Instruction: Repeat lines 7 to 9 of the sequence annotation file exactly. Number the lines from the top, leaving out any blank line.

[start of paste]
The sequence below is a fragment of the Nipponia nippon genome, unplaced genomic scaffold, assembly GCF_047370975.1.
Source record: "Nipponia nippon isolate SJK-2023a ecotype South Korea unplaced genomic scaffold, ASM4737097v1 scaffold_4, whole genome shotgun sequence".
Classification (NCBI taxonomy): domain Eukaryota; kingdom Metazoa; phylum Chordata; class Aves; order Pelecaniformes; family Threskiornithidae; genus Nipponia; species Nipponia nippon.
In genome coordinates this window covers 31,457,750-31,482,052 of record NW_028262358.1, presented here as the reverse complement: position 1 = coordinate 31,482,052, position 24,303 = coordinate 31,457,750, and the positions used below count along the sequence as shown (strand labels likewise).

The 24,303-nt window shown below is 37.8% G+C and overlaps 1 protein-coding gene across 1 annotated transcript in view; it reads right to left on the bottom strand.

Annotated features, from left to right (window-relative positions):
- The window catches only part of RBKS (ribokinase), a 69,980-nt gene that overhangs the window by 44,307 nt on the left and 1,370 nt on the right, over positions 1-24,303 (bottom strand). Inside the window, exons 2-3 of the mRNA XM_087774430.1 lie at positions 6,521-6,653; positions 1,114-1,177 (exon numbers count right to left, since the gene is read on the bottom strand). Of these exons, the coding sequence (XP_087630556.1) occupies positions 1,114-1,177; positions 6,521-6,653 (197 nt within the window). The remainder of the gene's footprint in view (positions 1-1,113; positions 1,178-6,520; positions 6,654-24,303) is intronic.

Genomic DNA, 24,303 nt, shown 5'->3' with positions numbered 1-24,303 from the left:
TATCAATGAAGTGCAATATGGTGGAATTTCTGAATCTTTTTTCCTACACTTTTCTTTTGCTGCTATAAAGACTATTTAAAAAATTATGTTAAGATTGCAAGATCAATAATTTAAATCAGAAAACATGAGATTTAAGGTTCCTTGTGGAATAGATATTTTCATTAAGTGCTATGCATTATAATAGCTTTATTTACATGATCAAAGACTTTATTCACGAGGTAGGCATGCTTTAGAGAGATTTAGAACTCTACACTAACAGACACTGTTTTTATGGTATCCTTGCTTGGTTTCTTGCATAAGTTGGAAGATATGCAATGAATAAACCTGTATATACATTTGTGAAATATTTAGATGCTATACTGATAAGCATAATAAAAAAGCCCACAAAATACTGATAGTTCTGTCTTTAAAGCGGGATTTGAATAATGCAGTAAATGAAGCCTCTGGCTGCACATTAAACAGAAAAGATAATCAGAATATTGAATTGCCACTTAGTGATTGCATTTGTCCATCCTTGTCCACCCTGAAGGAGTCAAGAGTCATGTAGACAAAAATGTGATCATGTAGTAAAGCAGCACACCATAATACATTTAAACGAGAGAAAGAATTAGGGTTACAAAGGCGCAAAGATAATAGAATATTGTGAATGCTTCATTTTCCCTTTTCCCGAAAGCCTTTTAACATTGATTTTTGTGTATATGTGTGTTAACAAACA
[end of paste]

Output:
- The window catches only part of RBKS (ribokinase), a 69,980-nt gene that overhangs the window by 44,307 nt on the left and 1,370 nt on the right, over positions 1-24,303 (bottom strand). Inside the window, exons 2-3 of the mRNA XM_087774430.1 lie at positions 6,521-6,653; positions 1,114-1,177 (exon numbers count right to left, since the gene is read on the bottom strand). Of these exons, the coding sequence (XP_087630556.1) occupies positions 1,114-1,177; positions 6,521-6,653 (197 nt within the window). The remainder of the gene's footprint in view (positions 1-1,113; positions 1,178-6,520; positions 6,654-24,303) is intronic.

Genomic DNA, 24,303 nt, shown 5'->3' with positions numbered 1-24,303 from the left:
TATCAATGAAGTGCAATATGGTGGAATTTCTGAATCTTTTTTCCTACACTTTTCTTTTGCTGCTATAAAGACTATTTAAAAAATTATGTTAAGATTGCAAGATCAATAATTTAAATCAGAAAACATGAGATTTAAGGTTCCTTGTGGAATAGATATTTTCATTAAGTGCTATGCATTATAATAGCTTTATTTACATGATCAAAGACTTTATTCACGAGGTAGGCATGCTTTAGAGAGATTTAGAACTCTACACTAACAGACACTGTTTTTATGGTATCCTTGCTTGGTTTCTTGCATAAGTTGGAAGATATGCAATGAATAAACCTGTATATACATTTGTGAAATATTTAGATGCTATACTGATAAGCATAATAAAAAAGCCCACAAAATACTGATAGTTCTGTCTTTAAAGCGGGATTTGAATAATGCAGTAAATGAAGCCTCTGGCTGCACATTAAACAGAAAAGATAATCAGAATATTGAATTGCCACTTAGTGATTGCATTTGTCCATCCTTGTCCACCCTGAAGGAGTCAAGAGTCATGTAGACAAAAATGTGATCATGTAGTAAAGCAGCACACCATAATACATTTAAACGAGAGAAAGAATTAGGGTTACAAAGGCGCAAAGATAATAGAATATTGTGAATGCTTCATTTTCCCTTTTCCCGAAAGCCTTTTAACATTGATTTTTGTGTATATGTGTGTTAACAAACA